“The city was really beaten down at that time. It wasn’t a good time in Philadelphia. Things weren’t good in the city. All of the teams were terrible. There was a tremendous malaise in the city. It was hard to be proud of Philadelphia at that time. These guys gave the city back its pride.
“The best part about it was these guys were from so far away, and had so little knowledge of the city’s history that they were learning it and experiencing the success the same as the fans were. It was everybody’s first time—and count me in, too. I was only in the business for a couple of years, but to be thrown in the middle of it, and watch how they impacted the city and see them beat Bobby Orr and the Boston Bruins—and have two million people come out for the parade—that was a fun time and a fun team.”
Favorite athlete to cover
“Probably Bobby Clarke. I never saw anyone who gave as much night, after night, after night as he did. I never saw a guy play as hard and gave as much of himself every single game as Clarke did. I never saw a guy so driven, and I’ve seen some great ones. In 50 years, I’ve seen a lot of great ones, but I don’t think I saw a guy who played with the kind of fire and relentless determination as Clarke did. He was the toughest competitor I’ve ever seen and the greatest leader I’ve ever seen in sports.”
Favorite coach to cover
“It has to be Dick Vermeil. We’re really at a point in our lives where we’re really good friends. It certainly didn’t start that way (laughs). It was neither of our faults. He was doing his job and I was doing mine. But we were on opposite sides of the fence. He was a rookie head coach in the NFL and I was a young beat reporter. He was coaching a lousy team and I was the guy assigned to write about it.
“That put us at odds. I’ll always remember him pulling me aside walking off the practice field and remember him saying, ‘You’re undermining my program.’ I told him I didn’t know what he meant exactly. He told me he was trying to build this team up that had been down for so long and convince them that they can compete and win. If they were going to do it, it had to start with them believing.
“He told me he spent all day preaching that message, and then they go home and read my stories in the paper telling them how lousy they are. I understood what Dick was saying. And he wasn’t wrong in saying it. I told him we’re here, but we’re not coming from the same place. I told him he did what he had to do as a football coach, but I did what I had to do as a reporter and write what I saw. I told him I saw a team that would be lucky to win four games.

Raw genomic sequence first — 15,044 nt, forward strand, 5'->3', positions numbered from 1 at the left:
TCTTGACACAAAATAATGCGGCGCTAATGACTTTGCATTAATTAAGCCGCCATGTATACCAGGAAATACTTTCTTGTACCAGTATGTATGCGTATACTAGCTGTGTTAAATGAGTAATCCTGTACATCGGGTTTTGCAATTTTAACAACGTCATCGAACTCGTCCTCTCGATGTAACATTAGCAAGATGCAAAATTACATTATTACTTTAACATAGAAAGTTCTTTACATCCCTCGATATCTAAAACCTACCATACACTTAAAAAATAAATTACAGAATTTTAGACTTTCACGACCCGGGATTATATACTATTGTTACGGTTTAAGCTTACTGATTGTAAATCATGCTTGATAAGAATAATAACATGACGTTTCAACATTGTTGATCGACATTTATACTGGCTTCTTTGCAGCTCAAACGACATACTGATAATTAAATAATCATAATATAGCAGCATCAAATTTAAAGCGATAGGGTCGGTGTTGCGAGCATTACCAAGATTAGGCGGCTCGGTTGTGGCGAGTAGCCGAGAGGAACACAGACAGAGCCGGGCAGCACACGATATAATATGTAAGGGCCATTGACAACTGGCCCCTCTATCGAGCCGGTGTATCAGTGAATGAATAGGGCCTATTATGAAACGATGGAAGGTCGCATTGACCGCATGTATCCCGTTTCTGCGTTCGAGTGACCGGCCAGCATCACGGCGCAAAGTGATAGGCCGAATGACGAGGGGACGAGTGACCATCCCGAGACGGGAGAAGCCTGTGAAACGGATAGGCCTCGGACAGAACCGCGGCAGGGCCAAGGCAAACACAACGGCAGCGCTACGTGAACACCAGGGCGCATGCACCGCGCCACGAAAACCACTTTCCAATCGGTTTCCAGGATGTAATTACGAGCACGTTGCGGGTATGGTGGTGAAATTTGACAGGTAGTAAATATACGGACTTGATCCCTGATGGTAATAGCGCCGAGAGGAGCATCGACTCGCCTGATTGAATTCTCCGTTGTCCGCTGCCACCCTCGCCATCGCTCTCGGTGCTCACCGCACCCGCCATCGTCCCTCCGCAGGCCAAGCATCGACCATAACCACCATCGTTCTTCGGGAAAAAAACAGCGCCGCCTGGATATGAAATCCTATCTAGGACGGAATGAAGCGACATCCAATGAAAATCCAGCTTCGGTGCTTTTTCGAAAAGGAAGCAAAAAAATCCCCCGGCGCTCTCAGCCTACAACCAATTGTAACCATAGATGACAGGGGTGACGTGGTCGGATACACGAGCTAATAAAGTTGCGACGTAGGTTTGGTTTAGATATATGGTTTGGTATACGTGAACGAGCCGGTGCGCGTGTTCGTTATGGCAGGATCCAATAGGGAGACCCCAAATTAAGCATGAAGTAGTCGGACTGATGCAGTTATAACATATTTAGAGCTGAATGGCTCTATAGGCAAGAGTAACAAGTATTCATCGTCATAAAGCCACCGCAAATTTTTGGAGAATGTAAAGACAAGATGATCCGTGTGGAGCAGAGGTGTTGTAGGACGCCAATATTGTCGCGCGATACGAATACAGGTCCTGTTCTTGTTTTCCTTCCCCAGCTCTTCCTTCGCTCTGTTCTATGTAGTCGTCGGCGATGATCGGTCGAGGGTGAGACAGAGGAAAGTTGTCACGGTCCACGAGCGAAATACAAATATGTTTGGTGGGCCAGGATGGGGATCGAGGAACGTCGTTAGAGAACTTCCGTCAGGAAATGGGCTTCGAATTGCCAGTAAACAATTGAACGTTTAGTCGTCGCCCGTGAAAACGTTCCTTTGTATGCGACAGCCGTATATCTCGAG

“It didn’t mean I was rooting against him. At the time, Dick didn’t get it. He threw his hands up and walked away. But as time went by and he got to see where I was coming from, he understood I was being an honest reporter. Once he got it going, I was writing the stories he enjoyed reading and our relationship took a 180. It’s a relationship that’s turned into a great friendship.
“I’m really going to enjoy going to Canton and being there when Dick is inducted into the Hall of Fame. He deserves it.”
Favorite sports moment
“That’s easy: Super Bowl LII. It was the perfect day. It started with the shouting match with that guy from Boston. I didn’t even want to do that show. They told me we were doing this Boston vs. Philadelphia pregame thing. They told me it would us against them. I told them, ‘no, no, no, I don’t that kind of television. I’m an Xs and Os guy. I don’t want to be a part of a pie-tossing contest.’
“I went on there really against my better judgement. They told me to do it. Sure enough, no sooner than we start than Mike Felger goes on this rant about how Philly fans are violent. I couldn’t take it. Here I am hollering at this guy, doing all of the things that I didn’t want to do (laughs). I couldn’t help it. I felt I had to defend the Philadelphia fans on this day of all days. Everyone told me after it was over that I was great, but I was embarrassed, because I don’t like doing that type of TV.
“Then the game is played, and the game turned out the way it did. It was one of the greatest football games I’d ever seen. It had so many different elements to it. The ‘Philly Special’ and winning it, and seeing Seth Joyner so emotional, and tears in Governor Ed Rendell’s eyes; sharing in all of that. Then David came out, we hugged and I cried.
“Then David told me he got the shot of Nick Foles telling Doug Pederson about the Philly Special, a play that will live forever.
“It was the perfect day.”
Another perfect day will arrive this fall when David and Ray are sitting next to each other, watching their favorite team the Eagles—and being able to yell and scream at the Birds like everyone else.